Breaching the Institutional Church/House Church Divide

The concept of  a “House Church” brings up negative impressions for many pastors in more traditional style fellowships. Likewise, the though of an “Institutional Church” may make house church supporters want to discuss their wounds from years in traditional churches. How did it ever get this way? I thought we are all supposed to be on the same team with the same captain?

As someone who has been blessed to be a part of both style of gatherings, I am well aware of the strengths and weaknesses of each form. Both can equally go astray if Jesus is not the center and the people involved are not honest about their process. Neither format is the panacea to our problems.

I have known many Christians who have jumped around from big church to house church and then gone back to the new mega church. People look for answers in another church when many of the problems are deep inside themselves. I have certainly done my fair share of blaming others for my church nightmares. My first book (Organic Faith) details my struggle from disillusionment with church, Christianity and myself to a deeper state of discipleship and joy.

Preaching magazine recently carried a cover story by Sara Horn on the house church movement. I thought it was pretty fair in its treatment of the issues. According to a survey by Barna Group, roughly 70 million Americans regularly attend or have experimented with a house church. Yep, I am one of those people even though I feel lead to yoke with a large, denominational church right now. My personal preference is a smaller fellowship. But I have learned that it isn’t about my preference, and I am happy where God has me.

Many people fellowship with home churches report being very satisfied with the experience. Satisfaction ratings for these kind of gatherings are much higher than most traditional churches.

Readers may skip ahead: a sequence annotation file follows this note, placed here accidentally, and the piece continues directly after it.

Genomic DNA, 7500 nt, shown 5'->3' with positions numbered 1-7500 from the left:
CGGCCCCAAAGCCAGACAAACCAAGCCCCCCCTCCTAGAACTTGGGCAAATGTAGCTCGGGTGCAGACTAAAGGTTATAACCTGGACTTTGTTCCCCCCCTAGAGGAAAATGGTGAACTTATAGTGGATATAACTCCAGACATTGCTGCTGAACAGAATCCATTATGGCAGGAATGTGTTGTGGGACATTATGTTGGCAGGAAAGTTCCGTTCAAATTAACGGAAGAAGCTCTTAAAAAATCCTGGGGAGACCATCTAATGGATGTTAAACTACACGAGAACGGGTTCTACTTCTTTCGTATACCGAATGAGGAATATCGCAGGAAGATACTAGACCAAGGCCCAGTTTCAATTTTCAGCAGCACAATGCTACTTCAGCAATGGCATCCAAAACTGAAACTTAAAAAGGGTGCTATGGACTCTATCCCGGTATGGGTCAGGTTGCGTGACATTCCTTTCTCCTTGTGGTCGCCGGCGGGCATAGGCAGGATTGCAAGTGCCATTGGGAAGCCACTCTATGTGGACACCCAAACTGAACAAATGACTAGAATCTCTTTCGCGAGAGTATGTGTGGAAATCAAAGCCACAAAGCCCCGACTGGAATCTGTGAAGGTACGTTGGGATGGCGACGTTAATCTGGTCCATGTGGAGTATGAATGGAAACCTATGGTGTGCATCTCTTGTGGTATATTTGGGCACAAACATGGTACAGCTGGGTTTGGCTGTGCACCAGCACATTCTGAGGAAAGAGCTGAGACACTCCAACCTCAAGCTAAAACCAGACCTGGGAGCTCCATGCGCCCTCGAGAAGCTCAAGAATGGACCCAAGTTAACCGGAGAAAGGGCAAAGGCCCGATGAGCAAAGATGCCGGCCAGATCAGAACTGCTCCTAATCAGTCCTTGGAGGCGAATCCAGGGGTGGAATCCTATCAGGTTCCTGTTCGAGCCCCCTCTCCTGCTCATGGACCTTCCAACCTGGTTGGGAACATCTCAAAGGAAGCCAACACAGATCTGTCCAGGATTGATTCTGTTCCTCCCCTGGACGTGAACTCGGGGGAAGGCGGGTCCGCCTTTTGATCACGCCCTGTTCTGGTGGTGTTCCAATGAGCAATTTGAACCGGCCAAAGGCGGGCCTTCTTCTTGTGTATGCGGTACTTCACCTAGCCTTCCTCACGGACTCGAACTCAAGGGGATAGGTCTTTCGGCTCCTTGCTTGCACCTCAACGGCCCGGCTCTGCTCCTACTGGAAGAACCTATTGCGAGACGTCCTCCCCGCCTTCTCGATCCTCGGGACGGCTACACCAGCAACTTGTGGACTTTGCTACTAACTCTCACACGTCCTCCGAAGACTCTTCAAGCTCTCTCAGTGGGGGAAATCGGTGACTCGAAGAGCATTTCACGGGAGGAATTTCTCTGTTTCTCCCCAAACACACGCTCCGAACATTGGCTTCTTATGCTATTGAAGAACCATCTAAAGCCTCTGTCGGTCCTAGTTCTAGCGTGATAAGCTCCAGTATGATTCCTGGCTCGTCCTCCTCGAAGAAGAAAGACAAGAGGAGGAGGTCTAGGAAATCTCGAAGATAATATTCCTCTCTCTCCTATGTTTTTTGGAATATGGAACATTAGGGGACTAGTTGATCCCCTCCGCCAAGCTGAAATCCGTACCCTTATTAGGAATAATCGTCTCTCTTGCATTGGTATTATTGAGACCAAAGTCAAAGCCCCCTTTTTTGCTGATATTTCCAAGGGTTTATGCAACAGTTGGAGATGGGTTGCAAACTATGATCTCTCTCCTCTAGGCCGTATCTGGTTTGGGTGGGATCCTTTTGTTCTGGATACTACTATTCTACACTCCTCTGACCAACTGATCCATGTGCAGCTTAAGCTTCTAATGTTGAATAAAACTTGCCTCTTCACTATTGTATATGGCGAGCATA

Why do some people flock to home churches? Well, the reasons are as varied as the people who make them. But there are some consistent patterns we can spot. Home churches provide intimate gatherings where everyone can get in on the discussion. Gatherings normally focus around a meal with various generations interacting and sharing about their experiences and questions. Many larger churches have responded with small groups or cell group strategies to offer more intimate settings for discipleship. This has worked and failed depending on the particulars of each church.

Churches used to serve a small community where the pastors knew all the families. With the growth of mega and medium-sized churches, many people drive long distances and don’t really know the leaders at the church. This has created a vacuum of relationship. Some have opted for home churches to fix their emotional need, yet they struggle down the road with the lack of programs, facilities or resources of a larger church. 

Neil Cole, a church planter and author, made a great point in the Preaching article. He said, “In any city in America today, you can go to a few churches and park in a parking lot where someone with a yellow vest will direct you to a space. Someone you don’t know will hand you a sheet of paper. You’ll sit down in the crowd of peo­ple you don’t know, stare at the back of the head of someone, listen to someone you don’t know give you three ways to improve your life and the only contact you have is a two-minute neighbor nudge where you introduce yourself and that’s called church…Deeper substance can only be received when you personally ingest God’s Word for yourself, without someone else ingesting it for you.”